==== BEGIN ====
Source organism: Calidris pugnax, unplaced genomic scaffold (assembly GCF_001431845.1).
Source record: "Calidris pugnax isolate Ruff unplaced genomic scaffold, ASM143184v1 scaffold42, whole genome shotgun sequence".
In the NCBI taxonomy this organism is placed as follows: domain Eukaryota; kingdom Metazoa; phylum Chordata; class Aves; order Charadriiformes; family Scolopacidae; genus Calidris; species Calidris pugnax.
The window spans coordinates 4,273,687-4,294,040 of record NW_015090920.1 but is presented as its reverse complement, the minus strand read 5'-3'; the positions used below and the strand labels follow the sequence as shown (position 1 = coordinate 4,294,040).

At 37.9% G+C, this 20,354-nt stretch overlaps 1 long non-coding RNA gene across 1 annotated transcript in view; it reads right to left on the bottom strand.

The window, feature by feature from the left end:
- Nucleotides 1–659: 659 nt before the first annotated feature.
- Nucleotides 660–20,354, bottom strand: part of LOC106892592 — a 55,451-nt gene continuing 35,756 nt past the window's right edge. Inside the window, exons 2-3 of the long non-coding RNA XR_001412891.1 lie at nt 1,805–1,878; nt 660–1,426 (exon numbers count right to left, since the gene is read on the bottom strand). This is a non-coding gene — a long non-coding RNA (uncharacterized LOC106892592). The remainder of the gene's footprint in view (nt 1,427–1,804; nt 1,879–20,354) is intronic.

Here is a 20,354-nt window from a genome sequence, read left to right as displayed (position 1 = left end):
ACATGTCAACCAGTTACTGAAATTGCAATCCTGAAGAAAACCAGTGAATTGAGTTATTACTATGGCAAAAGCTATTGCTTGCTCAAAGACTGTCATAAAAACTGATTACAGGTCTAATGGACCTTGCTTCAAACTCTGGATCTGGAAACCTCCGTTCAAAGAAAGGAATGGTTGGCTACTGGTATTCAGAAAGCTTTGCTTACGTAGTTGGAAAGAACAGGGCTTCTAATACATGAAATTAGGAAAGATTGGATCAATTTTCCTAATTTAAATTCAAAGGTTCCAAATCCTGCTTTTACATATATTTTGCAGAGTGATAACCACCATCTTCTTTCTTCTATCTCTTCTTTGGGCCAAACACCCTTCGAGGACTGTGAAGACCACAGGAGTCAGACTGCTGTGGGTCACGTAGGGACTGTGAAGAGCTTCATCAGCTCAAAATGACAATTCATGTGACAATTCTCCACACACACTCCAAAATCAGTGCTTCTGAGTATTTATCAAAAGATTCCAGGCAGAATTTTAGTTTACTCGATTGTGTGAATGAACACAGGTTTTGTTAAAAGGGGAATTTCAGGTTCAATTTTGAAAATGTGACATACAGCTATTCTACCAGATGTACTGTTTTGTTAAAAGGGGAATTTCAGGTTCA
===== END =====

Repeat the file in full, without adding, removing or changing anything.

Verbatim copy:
Source organism: Calidris pugnax, unplaced genomic scaffold (assembly GCF_001431845.1).
Source record: "Calidris pugnax isolate Ruff unplaced genomic scaffold, ASM143184v1 scaffold42, whole genome shotgun sequence".
In the NCBI taxonomy this organism is placed as follows: domain Eukaryota; kingdom Metazoa; phylum Chordata; class Aves; order Charadriiformes; family Scolopacidae; genus Calidris; species Calidris pugnax.
The window spans coordinates 4,273,687-4,294,040 of record NW_015090920.1 but is presented as its reverse complement, the minus strand read 5'-3'; the positions used below and the strand labels follow the sequence as shown (position 1 = coordinate 4,294,040).

At 37.9% G+C, this 20,354-nt stretch overlaps 1 long non-coding RNA gene across 1 annotated transcript in view; it reads right to left on the bottom strand.

The window, feature by feature from the left end:
- Nucleotides 1–659: 659 nt before the first annotated feature.
- Nucleotides 660–20,354, bottom strand: part of LOC106892592 — a 55,451-nt gene continuing 35,756 nt past the window's right edge. Inside the window, exons 2-3 of the long non-coding RNA XR_001412891.1 lie at nt 1,805–1,878; nt 660–1,426 (exon numbers count right to left, since the gene is read on the bottom strand). This is a non-coding gene — a long non-coding RNA (uncharacterized LOC106892592). The remainder of the gene's footprint in view (nt 1,427–1,804; nt 1,879–20,354) is intronic.

Here is a 20,354-nt window from a genome sequence, read left to right as displayed (position 1 = left end):
ACATGTCAACCAGTTACTGAAATTGCAATCCTGAAGAAAACCAGTGAATTGAGTTATTACTATGGCAAAAGCTATTGCTTGCTCAAAGACTGTCATAAAAACTGATTACAGGTCTAATGGACCTTGCTTCAAACTCTGGATCTGGAAACCTCCGTTCAAAGAAAGGAATGGTTGGCTACTGGTATTCAGAAAGCTTTGCTTACGTAGTTGGAAAGAACAGGGCTTCTAATACATGAAATTAGGAAAGATTGGATCAATTTTCCTAATTTAAATTCAAAGGTTCCAAATCCTGCTTTTACATATATTTTGCAGAGTGATAACCACCATCTTCTTTCTTCTATCTCTTCTTTGGGCCAAACACCCTTCGAGGACTGTGAAGACCACAGGAGTCAGACTGCTGTGGGTCACGTAGGGACTGTGAAGAGCTTCATCAGCTCAAAATGACAATTCATGTGACAATTCTCCACACACACTCCAAAATCAGTGCTTCTGAGTATTTATCAAAAGATTCCAGGCAGAATTTTAGTTTACTCGATTGTGTGAATGAACACAGGTTTTGTTAAAAGGGGAATTTCAGGTTCAATTTTGAAAATGTGACATACAGCTATTCTACCAGATGTACTGTTTTGTTAAAAGGGGAATTTCAGGTTCA